Pre-service medical education course completion and dropout rates | Health Human Resources

“Global strategy of human resources for health: Workforce of 2030” was adopted by the 69th World Health Assembly. Among the goals is strengthening data on health human resources. These data include course completion and dropout rates which are important indices that medical education and training institutions, and WHO member countries, should pay attention to to inform mechanisms that support recruitment and retention.

In addition to the shortage of health workers seen in most countries, exacerbated by the phenomenon of emigration, course completion and dropout rates among medical students and students in related health professions, are having a significant economic impact. A high dropout rate can cause significant economic loss for a country, as public investments made in the education and training of students before they drop out are wasted. Despite the fact that high dropout rates can negatively affect the image of affected institutions, affected students and their families may suffer from problems of psychosocial rejection and reduced self-esteem, as well as the opportunity costs and financial investments made in their schools. own study.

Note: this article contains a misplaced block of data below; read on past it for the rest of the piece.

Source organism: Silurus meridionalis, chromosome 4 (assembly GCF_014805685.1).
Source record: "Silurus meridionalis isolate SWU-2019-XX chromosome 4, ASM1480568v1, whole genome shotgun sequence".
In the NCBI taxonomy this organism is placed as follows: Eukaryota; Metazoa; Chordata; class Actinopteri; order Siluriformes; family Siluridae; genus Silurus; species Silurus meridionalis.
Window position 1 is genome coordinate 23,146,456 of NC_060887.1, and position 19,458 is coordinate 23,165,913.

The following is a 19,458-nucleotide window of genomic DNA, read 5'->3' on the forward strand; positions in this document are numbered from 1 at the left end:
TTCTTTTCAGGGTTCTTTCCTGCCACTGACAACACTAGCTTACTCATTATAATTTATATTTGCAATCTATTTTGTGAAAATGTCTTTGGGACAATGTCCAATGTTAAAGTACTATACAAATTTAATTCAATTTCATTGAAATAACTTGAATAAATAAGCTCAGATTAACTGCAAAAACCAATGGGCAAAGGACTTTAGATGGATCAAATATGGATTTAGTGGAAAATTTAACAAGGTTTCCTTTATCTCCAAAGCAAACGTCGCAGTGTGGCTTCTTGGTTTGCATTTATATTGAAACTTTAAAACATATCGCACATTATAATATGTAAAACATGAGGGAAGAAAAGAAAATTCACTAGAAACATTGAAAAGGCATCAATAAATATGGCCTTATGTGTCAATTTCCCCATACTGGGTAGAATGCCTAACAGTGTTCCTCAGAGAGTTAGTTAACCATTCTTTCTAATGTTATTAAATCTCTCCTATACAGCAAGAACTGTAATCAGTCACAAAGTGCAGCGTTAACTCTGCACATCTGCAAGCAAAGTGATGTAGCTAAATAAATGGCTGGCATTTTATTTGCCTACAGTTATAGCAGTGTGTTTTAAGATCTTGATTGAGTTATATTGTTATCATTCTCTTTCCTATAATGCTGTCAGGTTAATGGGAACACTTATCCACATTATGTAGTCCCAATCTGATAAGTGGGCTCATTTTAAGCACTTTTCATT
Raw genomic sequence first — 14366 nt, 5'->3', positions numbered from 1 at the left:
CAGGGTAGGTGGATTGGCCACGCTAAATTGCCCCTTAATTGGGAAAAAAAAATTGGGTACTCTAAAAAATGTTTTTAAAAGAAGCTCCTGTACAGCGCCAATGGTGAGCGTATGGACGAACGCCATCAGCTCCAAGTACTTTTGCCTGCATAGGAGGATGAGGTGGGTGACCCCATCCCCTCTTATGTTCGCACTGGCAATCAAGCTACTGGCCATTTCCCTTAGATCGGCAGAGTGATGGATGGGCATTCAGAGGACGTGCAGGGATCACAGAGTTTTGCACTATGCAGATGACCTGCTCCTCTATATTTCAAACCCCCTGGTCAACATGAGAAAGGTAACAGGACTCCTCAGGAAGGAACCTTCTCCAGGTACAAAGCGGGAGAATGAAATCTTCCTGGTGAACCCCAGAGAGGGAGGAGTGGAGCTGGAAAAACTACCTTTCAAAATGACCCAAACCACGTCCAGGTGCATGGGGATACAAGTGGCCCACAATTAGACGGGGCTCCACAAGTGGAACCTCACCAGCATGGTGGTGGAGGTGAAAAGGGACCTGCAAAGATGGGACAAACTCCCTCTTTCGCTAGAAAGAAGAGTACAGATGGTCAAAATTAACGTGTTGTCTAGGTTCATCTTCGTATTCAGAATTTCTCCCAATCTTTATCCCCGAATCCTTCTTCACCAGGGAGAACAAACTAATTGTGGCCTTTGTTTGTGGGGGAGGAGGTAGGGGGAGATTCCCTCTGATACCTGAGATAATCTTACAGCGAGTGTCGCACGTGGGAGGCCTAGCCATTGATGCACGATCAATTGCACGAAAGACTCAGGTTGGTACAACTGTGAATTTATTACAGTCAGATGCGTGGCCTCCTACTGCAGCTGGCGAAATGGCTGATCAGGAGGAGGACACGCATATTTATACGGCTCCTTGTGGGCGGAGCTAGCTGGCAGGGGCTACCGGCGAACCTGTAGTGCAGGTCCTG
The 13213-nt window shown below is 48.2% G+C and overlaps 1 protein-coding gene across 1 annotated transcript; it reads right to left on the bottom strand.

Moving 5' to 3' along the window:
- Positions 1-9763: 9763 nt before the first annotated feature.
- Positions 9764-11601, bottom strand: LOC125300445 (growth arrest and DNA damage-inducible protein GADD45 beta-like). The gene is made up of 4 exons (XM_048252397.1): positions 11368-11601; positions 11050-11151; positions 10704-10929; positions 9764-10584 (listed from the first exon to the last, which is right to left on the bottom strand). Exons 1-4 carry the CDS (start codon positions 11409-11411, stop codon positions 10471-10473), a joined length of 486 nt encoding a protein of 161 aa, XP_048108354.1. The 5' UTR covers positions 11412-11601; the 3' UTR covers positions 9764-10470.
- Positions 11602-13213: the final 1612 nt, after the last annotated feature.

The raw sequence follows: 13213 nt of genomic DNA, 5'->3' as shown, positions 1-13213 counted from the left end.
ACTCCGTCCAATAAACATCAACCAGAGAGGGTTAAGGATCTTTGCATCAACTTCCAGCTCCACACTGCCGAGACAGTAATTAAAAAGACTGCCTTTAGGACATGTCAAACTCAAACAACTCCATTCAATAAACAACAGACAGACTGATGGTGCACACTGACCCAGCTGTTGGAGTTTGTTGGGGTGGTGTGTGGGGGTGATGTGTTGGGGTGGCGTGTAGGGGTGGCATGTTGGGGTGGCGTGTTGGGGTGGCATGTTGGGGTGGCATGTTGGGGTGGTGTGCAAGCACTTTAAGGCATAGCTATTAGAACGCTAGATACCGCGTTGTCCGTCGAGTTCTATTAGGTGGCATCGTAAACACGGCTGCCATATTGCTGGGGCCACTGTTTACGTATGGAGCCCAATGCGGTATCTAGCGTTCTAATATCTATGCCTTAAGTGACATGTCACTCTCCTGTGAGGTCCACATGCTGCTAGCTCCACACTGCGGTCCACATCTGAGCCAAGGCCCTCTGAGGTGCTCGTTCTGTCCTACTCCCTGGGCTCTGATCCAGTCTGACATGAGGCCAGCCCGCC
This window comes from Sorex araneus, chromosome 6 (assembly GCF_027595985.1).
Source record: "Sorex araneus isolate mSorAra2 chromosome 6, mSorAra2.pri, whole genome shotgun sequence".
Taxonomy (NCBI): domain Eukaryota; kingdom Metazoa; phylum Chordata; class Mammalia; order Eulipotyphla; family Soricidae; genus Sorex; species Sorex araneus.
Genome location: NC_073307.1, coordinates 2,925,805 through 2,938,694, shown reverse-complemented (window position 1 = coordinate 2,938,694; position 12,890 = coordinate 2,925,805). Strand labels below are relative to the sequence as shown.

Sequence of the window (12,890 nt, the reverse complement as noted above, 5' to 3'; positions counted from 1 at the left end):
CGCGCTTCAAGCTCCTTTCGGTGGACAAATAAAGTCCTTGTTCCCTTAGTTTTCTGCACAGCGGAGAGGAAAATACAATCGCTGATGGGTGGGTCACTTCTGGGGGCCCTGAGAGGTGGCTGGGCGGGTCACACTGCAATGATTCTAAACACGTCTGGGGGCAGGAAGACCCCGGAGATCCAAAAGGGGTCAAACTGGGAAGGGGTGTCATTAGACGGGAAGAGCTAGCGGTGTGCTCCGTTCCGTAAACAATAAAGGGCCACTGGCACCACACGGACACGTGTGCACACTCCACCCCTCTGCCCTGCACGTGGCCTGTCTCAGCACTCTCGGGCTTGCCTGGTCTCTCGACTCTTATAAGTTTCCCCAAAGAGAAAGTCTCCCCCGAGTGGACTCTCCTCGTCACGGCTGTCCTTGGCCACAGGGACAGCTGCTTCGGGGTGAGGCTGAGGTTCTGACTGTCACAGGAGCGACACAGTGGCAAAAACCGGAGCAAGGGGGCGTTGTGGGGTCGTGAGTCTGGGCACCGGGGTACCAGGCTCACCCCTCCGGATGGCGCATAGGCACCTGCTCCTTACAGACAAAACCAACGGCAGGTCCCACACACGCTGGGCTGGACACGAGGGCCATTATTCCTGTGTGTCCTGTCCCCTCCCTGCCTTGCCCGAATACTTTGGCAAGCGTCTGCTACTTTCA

While the education of various cadres of health professionals through existing health education and training institutions remains a fundamental factor in HRH development, there are limited data on course completion rates and dropout rates of medical students and students in medical-related professions. Although this study looked for data across groups of health professionals and health workers, only data for pre-service medical education/medical students were obtained. Unlike those found in the cases of New Zealand, Australia, United States (US) and United Kingdom (UK), with platforms for data collection and performance tracking of medical students, this study found a substantial lack of effective and efficient platforms and mechanisms for data collection. such in most institutions and countries where data is sought. Whereas little or no difficulties were experienced in accessing secondary data from New Zealand and Australia [6]limited period for this study coupled with the fact that data is not publicly accessible in some countries due to some restrictions and requirements for data application (sometimes within a narrow application window period) complicates access of secondary data from the United States Royal Medical Education Database (UKMED) [7]Association of American Medical Colleges (AAMC) Student Records System (SRS) database [8]and the Organization for Economic Co-operation and Development (OECD) database [9].